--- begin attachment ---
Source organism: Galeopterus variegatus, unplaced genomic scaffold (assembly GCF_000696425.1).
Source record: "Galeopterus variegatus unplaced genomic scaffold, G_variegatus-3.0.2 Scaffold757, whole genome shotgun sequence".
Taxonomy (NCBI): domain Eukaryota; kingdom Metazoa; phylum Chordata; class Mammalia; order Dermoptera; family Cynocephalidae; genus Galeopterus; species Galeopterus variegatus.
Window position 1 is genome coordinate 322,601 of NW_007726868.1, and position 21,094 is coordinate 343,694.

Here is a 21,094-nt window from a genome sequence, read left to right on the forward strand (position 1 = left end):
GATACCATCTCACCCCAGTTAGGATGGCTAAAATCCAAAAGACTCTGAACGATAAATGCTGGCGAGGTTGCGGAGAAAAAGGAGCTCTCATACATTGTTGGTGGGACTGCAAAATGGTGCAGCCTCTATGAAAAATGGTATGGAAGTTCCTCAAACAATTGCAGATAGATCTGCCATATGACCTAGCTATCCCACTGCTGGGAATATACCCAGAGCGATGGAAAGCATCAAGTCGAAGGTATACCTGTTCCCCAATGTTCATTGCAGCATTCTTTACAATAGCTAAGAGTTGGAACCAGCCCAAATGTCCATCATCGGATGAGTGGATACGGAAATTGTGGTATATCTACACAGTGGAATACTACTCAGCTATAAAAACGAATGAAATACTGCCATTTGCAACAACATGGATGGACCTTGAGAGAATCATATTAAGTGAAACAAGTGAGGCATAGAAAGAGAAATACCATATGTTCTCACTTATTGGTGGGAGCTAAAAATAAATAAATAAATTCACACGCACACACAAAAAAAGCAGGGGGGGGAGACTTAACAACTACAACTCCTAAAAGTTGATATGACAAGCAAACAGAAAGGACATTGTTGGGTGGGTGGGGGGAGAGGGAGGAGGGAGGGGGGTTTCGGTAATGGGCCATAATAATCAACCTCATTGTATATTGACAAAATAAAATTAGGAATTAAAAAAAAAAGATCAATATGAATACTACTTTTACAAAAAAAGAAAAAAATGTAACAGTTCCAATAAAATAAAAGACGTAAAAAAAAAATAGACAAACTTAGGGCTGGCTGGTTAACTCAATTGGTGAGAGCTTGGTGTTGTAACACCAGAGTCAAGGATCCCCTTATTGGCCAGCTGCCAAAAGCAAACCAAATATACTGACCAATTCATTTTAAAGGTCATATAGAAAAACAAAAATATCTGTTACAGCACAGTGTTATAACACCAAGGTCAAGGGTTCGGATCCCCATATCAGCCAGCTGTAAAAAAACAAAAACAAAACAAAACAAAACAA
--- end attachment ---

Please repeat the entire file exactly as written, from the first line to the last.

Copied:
Source organism: Galeopterus variegatus, unplaced genomic scaffold (assembly GCF_000696425.1).
Source record: "Galeopterus variegatus unplaced genomic scaffold, G_variegatus-3.0.2 Scaffold757, whole genome shotgun sequence".
Taxonomy (NCBI): domain Eukaryota; kingdom Metazoa; phylum Chordata; class Mammalia; order Dermoptera; family Cynocephalidae; genus Galeopterus; species Galeopterus variegatus.
Window position 1 is genome coordinate 322,601 of NW_007726868.1, and position 21,094 is coordinate 343,694.

Here is a 21,094-nt window from a genome sequence, read left to right on the forward strand (position 1 = left end):
GATACCATCTCACCCCAGTTAGGATGGCTAAAATCCAAAAGACTCTGAACGATAAATGCTGGCGAGGTTGCGGAGAAAAAGGAGCTCTCATACATTGTTGGTGGGACTGCAAAATGGTGCAGCCTCTATGAAAAATGGTATGGAAGTTCCTCAAACAATTGCAGATAGATCTGCCATATGACCTAGCTATCCCACTGCTGGGAATATACCCAGAGCGATGGAAAGCATCAAGTCGAAGGTATACCTGTTCCCCAATGTTCATTGCAGCATTCTTTACAATAGCTAAGAGTTGGAACCAGCCCAAATGTCCATCATCGGATGAGTGGATACGGAAATTGTGGTATATCTACACAGTGGAATACTACTCAGCTATAAAAACGAATGAAATACTGCCATTTGCAACAACATGGATGGACCTTGAGAGAATCATATTAAGTGAAACAAGTGAGGCATAGAAAGAGAAATACCATATGTTCTCACTTATTGGTGGGAGCTAAAAATAAATAAATAAATTCACACGCACACACAAAAAAAGCAGGGGGGGGAGACTTAACAACTACAACTCCTAAAAGTTGATATGACAAGCAAACAGAAAGGACATTGTTGGGTGGGTGGGGGGAGAGGGAGGAGGGAGGGGGGTTTCGGTAATGGGCCATAATAATCAACCTCATTGTATATTGACAAAATAAAATTAGGAATTAAAAAAAAAAGATCAATATGAATACTACTTTTACAAAAAAAGAAAAAAATGTAACAGTTCCAATAAAATAAAAGACGTAAAAAAAAAATAGACAAACTTAGGGCTGGCTGGTTAACTCAATTGGTGAGAGCTTGGTGTTGTAACACCAGAGTCAAGGATCCCCTTATTGGCCAGCTGCCAAAAGCAAACCAAATATACTGACCAATTCATTTTAAAGGTCATATAGAAAAACAAAAATATCTGTTACAGCACAGTGTTATAACACCAAGGTCAAGGGTTCGGATCCCCATATCAGCCAGCTGTAAAAAAACAAAAACAAAACAAAACAAAACAA